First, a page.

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Unformatted text preview: Cross product 1 Chapter 7 Cross product We are getting ready to study integration in several variables. Until now we have been doing only differential calculus. One outcome of this study will be our ability to compute volumes of interesting regions of R n . As preparation for this we shall learn in this chapter how to compute volumes of parallelepipeds in R 3 . In this material there is a close connection with the vector product, which we now discuss. A. Definition of the cross product We begin with a simple but interesting problem. Let x , y be given vectors in R 3 : x = ( x 1 ,x 2 ,x 3 ) and y = ( y 1 ,y 2 ,y 3 ). Assume that x and y are linearly independent; in other words, 0, x , y determine a unique plane. We then want to determine a nonzero vector z which is orthogonal to this plane. That is, we want to solve the equations x • z = 0 and y • z = 0. We are certain in advance that z will be uniquely determined up to a scalar factor. The equations in terms of the coordinates of z are x 1 z 1 + x 2 z 2 + x 3 z 3 = 0 , y 1 z 1 + y 2 z 2 + y 3 z 3 = 0 . It is no surprise that we have two equations but three “unknowns,” as we know z is not going to be unique. Since x and y are linearly independent, the matrix x 1 x 2 x 3 y 1 y 2 y 3 ¶ has row rank equal to 2, and thus also has column rank 2. Thus it has two linearly independent columns. To be definite, suppose that the first two columns are independent; in other words, x 1 y 2 x 2 y 1 6 = 0 . (This is all a special case of the general discussion in Section 6B.) Then we can solve the following two equations for the “unknowns” z 1 and z 2 : x 1 z 1 + x 2 z 2 = x 3 z 3 , y 1 z 1 + y 2 z 2 = y 3 z 3 . The result is 2 Chapter 7 z 1 = x 2 y 3 x 3 y 2 x 1 y 2 x 2 y 1 z 3 , z 2 = x 3 y 1 x 1 y 3 x 1 y 2 x 2 y 1 z 3 . Notice of course we have an undetermined scalar factor z 3 . Now we simply make the choice z 3 = x 1 y 2 x 2 y 1 ( 6 = 0). Then the vector z can be written z 1 = x 2 y 3 x 3 y 2 , z 2 = x 3 y 1 x 1 y 3 , z 3 = x 1 y 2 x 2 y 1 . This is precisely what we were trying to find, and we now simply make this a definition: DEFINITION. The cross product (or vector product ) of two vectors x , y in R 3 is the vector x × y = ( x 2 y 3 x 3 y 2 , x 3 y 1 x 1 y 3 , x 1 y 2 x 2 y 1 ) . DISCUSSION. 1. Our development was based on the assumption that x and y are linearly independent. But the definition still holds in the case of linear dependence, and produces x × y = 0. Thus we can say immediately that x and y are linearly dependent ⇐⇒ x × y = 0 . 2. We also made the working assumption that x 1 y 2 x 2 y 1 6 = 0. Either of the other two choices of independent columns produces the same sort of result. This is clearly seen in the nice symmetry of the definition....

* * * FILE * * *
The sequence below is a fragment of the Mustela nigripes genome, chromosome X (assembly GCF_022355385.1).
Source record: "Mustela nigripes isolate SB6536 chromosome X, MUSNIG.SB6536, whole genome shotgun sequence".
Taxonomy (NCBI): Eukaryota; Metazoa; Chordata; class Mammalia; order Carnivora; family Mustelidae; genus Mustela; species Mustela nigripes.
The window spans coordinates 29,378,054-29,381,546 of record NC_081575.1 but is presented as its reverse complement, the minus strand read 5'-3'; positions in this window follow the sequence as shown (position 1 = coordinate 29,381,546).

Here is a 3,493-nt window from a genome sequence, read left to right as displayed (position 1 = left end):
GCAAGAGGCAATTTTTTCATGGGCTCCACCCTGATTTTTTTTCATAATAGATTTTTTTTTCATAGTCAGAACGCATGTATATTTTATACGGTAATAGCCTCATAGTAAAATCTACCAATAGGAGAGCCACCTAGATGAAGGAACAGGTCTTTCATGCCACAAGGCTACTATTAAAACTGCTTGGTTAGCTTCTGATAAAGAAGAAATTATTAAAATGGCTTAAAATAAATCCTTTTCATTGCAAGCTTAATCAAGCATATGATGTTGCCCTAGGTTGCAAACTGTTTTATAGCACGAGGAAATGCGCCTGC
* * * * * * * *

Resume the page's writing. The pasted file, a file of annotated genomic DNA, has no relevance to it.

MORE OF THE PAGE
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This note was uploaded on 09/28/2008 for the course MATH 1220 taught by Professor Hatcher during the Fall '08 term at Cornell University (Engineering School).
 Fall '08
 Hatcher
 Calculus

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